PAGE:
I recently celebrated my 34th wedding anniversary. Every year as I pull out the wedding album and look at the wedding pictures, I joke about reviewing and renewing the contract. I know that relationships often have a shelf-life. Some may need fine-tuning and adjustments. Some have served their purpose and have expired.
No one really expects a life time of employment with one employer but once employed, people rarely think about leaving unless they are unhappy. And even then – many people wish for a change in manager before thinking about making a change in employer.
A recent article in the Harvard Business Review suggested establishing a ‘Tour of Duty.’ At LinkedIn, Reid Hoffman created an employee-employer compact for a 4-year tour of duty with a review at the 2-year mark. If the dots could be connected to show that the employee had contributed to the organizations profitability, LinkedIn would help advance their career (translation: another tour of duty = maybe in another part of the organization).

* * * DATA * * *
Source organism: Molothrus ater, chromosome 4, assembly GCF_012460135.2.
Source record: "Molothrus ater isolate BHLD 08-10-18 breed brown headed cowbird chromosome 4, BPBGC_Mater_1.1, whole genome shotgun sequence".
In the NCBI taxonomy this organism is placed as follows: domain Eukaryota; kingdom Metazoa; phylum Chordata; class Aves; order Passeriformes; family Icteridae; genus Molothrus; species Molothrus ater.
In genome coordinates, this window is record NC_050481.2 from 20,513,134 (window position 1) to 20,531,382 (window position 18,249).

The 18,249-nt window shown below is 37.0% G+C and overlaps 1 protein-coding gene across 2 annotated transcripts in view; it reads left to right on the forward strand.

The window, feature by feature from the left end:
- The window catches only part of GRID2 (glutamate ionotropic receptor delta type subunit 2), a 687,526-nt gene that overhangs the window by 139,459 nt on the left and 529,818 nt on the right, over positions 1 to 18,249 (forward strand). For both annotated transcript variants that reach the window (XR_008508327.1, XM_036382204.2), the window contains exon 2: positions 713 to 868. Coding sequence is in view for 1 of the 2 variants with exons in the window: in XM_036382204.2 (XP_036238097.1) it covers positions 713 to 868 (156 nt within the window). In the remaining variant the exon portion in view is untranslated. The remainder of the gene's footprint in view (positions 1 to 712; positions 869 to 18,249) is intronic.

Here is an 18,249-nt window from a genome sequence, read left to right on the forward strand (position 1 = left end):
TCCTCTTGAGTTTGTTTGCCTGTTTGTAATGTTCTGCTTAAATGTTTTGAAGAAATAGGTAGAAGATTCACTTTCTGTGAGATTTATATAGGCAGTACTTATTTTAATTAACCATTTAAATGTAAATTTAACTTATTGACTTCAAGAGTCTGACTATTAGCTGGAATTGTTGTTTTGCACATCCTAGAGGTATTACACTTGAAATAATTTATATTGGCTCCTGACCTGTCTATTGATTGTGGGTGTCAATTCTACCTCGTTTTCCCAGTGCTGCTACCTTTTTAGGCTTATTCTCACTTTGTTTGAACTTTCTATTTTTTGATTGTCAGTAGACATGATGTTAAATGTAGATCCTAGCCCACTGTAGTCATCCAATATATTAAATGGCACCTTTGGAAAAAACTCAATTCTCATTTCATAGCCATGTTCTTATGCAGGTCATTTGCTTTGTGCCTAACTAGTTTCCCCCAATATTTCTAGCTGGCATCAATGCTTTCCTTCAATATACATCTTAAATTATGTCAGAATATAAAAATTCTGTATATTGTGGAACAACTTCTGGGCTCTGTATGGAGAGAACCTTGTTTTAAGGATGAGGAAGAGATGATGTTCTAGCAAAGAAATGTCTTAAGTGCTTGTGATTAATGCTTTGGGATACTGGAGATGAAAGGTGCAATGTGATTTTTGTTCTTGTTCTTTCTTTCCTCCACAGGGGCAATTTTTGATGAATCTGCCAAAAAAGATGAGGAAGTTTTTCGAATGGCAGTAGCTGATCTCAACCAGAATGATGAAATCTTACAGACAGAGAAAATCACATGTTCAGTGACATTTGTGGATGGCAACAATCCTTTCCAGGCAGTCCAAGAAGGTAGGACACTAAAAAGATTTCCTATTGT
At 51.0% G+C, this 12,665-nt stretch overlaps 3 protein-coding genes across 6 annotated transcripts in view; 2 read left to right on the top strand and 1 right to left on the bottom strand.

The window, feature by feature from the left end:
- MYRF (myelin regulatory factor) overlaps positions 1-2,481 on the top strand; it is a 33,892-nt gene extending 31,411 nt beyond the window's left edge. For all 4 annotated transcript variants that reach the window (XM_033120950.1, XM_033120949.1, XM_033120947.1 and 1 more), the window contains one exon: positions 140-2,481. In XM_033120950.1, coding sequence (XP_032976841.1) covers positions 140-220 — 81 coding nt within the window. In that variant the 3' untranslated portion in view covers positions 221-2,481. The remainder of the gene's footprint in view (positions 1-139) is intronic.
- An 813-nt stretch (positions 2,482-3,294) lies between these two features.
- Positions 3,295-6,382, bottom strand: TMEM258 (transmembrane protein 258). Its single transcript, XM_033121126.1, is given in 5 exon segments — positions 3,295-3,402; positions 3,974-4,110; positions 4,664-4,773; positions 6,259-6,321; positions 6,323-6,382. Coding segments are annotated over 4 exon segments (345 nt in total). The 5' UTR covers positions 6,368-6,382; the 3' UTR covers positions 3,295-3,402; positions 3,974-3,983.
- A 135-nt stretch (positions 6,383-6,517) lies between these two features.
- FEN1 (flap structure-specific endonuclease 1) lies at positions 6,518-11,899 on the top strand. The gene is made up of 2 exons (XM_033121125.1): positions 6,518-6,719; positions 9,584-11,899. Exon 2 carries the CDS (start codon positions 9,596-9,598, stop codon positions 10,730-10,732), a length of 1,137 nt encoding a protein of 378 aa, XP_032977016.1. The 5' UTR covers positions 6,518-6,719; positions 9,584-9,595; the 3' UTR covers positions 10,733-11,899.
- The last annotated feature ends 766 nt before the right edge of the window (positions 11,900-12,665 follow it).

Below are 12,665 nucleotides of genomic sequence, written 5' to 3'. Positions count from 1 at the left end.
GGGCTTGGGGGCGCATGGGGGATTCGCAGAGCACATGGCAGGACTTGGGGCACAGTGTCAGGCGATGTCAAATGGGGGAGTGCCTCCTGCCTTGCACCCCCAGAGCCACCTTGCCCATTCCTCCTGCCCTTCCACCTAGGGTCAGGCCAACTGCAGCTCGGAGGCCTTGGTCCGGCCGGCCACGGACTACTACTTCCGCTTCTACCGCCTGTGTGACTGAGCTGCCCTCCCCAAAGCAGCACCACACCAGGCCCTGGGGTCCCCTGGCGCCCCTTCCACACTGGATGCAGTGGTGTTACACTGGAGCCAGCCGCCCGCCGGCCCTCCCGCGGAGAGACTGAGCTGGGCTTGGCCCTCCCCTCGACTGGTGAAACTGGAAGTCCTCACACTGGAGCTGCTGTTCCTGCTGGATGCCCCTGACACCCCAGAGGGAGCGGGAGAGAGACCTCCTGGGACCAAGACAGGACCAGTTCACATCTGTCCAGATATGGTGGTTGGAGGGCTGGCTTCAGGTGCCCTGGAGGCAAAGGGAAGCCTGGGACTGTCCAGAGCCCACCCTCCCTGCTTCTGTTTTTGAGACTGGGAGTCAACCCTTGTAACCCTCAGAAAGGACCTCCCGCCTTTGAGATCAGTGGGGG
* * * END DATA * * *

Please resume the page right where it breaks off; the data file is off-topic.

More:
The concept of term limits at work is not a new one. We have it for the President of the United States, mayoral positions, Executive Board positions, Congressional Committee Chair potions. But the idea of applying it to the workplace might make some sense.
The employer gets an engaged employee who may work toward tangible results in order to benefit the organization and maintain their employment. The employee gets the potential of continued employ-ability. Both get a taste of what is today’s current reality – lifelong employment is not part of the business landscape. If both sides agree to the terms of when to review and renew, there can be a better understanding of the benefits for each party and an anticipated end.
I often hear from training program participants that while their organization asks them to make a total commitment, the do not get that from their employer in return. The idea behind a tour of duty is that a valued employee has a reason to stay and has a clear time frame for talking about their future with their employer.
There are employers who think that the job itself should serve as the key motivator for employees. That might be true during a recession. However, people who are motivated by a paycheck are often people who don’t have a paycheck. Once a person has obtained employment, their motivational profile will have changed and a good employer changes their approach.
As for the marriage Tour of Duty, we revised some of the minor details and signed up for another tour.